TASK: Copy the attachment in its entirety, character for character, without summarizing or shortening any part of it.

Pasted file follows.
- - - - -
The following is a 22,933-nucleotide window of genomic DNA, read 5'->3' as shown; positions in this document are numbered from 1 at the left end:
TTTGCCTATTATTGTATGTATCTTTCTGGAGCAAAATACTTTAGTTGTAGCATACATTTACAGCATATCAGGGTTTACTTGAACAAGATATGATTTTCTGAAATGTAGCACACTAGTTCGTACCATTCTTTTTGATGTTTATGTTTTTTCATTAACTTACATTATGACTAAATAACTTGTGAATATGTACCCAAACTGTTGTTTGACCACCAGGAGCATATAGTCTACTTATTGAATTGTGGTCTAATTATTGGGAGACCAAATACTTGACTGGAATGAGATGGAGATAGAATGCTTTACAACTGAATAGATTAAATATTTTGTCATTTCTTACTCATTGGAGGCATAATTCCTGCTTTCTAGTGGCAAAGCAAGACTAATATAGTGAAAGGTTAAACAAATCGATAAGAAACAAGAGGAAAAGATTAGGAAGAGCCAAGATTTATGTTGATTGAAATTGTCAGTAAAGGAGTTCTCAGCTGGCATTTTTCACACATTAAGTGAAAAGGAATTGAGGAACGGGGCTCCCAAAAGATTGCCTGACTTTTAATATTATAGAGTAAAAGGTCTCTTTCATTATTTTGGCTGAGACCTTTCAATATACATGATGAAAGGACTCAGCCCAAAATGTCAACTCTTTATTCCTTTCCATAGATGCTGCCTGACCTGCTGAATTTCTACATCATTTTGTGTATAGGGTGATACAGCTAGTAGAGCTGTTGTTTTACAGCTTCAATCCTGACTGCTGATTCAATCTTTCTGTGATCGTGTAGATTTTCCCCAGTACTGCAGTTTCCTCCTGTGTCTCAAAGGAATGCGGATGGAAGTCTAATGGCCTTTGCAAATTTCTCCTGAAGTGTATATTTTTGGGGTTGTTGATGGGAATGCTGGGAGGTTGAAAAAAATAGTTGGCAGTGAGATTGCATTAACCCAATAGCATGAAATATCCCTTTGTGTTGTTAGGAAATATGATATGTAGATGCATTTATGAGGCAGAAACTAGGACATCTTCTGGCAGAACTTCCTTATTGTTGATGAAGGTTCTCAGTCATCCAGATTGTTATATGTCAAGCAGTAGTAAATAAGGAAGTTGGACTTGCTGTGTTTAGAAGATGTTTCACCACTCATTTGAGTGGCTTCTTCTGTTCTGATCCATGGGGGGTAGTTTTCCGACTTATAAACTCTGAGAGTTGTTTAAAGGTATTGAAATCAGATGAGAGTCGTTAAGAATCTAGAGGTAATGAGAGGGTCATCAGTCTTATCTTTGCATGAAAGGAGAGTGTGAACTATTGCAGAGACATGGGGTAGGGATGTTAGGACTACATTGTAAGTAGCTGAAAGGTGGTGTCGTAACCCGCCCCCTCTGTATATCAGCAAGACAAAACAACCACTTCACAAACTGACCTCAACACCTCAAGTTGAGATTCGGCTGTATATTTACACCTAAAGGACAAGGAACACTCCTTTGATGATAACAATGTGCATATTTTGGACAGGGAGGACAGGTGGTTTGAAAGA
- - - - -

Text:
The following is a 22,933-nucleotide window of genomic DNA, read 5'->3' as shown; positions in this document are numbered from 1 at the left end:
TTTGCCTATTATTGTATGTATCTTTCTGGAGCAAAATACTTTAGTTGTAGCATACATTTACAGCATATCAGGGTTTACTTGAACAAGATATGATTTTCTGAAATGTAGCACACTAGTTCGTACCATTCTTTTTGATGTTTATGTTTTTTCATTAACTTACATTATGACTAAATAACTTGTGAATATGTACCCAAACTGTTGTTTGACCACCAGGAGCATATAGTCTACTTATTGAATTGTGGTCTAATTATTGGGAGACCAAATACTTGACTGGAATGAGATGGAGATAGAATGCTTTACAACTGAATAGATTAAATATTTTGTCATTTCTTACTCATTGGAGGCATAATTCCTGCTTTCTAGTGGCAAAGCAAGACTAATATAGTGAAAGGTTAAACAAATCGATAAGAAACAAGAGGAAAAGATTAGGAAGAGCCAAGATTTATGTTGATTGAAATTGTCAGTAAAGGAGTTCTCAGCTGGCATTTTTCACACATTAAGTGAAAAGGAATTGAGGAACGGGGCTCCCAAAAGATTGCCTGACTTTTAATATTATAGAGTAAAAGGTCTCTTTCATTATTTTGGCTGAGACCTTTCAATATACATGATGAAAGGACTCAGCCCAAAATGTCAACTCTTTATTCCTTTCCATAGATGCTGCCTGACCTGCTGAATTTCTACATCATTTTGTGTATAGGGTGATACAGCTAGTAGAGCTGTTGTTTTACAGCTTCAATCCTGACTGCTGATTCAATCTTTCTGTGATCGTGTAGATTTTCCCCAGTACTGCAGTTTCCTCCTGTGTCTCAAAGGAATGCGGATGGAAGTCTAATGGCCTTTGCAAATTTCTCCTGAAGTGTATATTTTTGGGGTTGTTGATGGGAATGCTGGGAGGTTGAAAAAAATAGTTGGCAGTGAGATTGCATTAACCCAATAGCATGAAATATCCCTTTGTGTTGTTAGGAAATATGATATGTAGATGCATTTATGAGGCAGAAACTAGGACATCTTCTGGCAGAACTTCCTTATTGTTGATGAAGGTTCTCAGTCATCCAGATTGTTATATGTCAAGCAGTAGTAAATAAGGAAGTTGGACTTGCTGTGTTTAGAAGATGTTTCACCACTCATTTGAGTGGCTTCTTCTGTTCTGATCCATGGGGGGTAGTTTTCCGACTTATAAACTCTGAGAGTTGTTTAAAGGTATTGAAATCAGATGAGAGTCGTTAAGAATCTAGAGGTAATGAGAGGGTCATCAGTCTTATCTTTGCATGAAAGGAGAGTGTGAACTATTGCAGAGACATGGGGTAGGGATGTTAGGACTACATTGTAAGTAGCTGAAAGGTGGTGTCGTAACCCGCCCCCTCTGTATATCAGCAAGACAAAACAACCACTTCACAAACTGACCTCAACACCTCAAGTTGAGATTCGGCTGTATATTTACACCTAAAGGACAAGGAACACTCCTTTGATGATAACAATGTGCATATTTTGGACAGGGAGGACAGGTGGTTTGAAAGA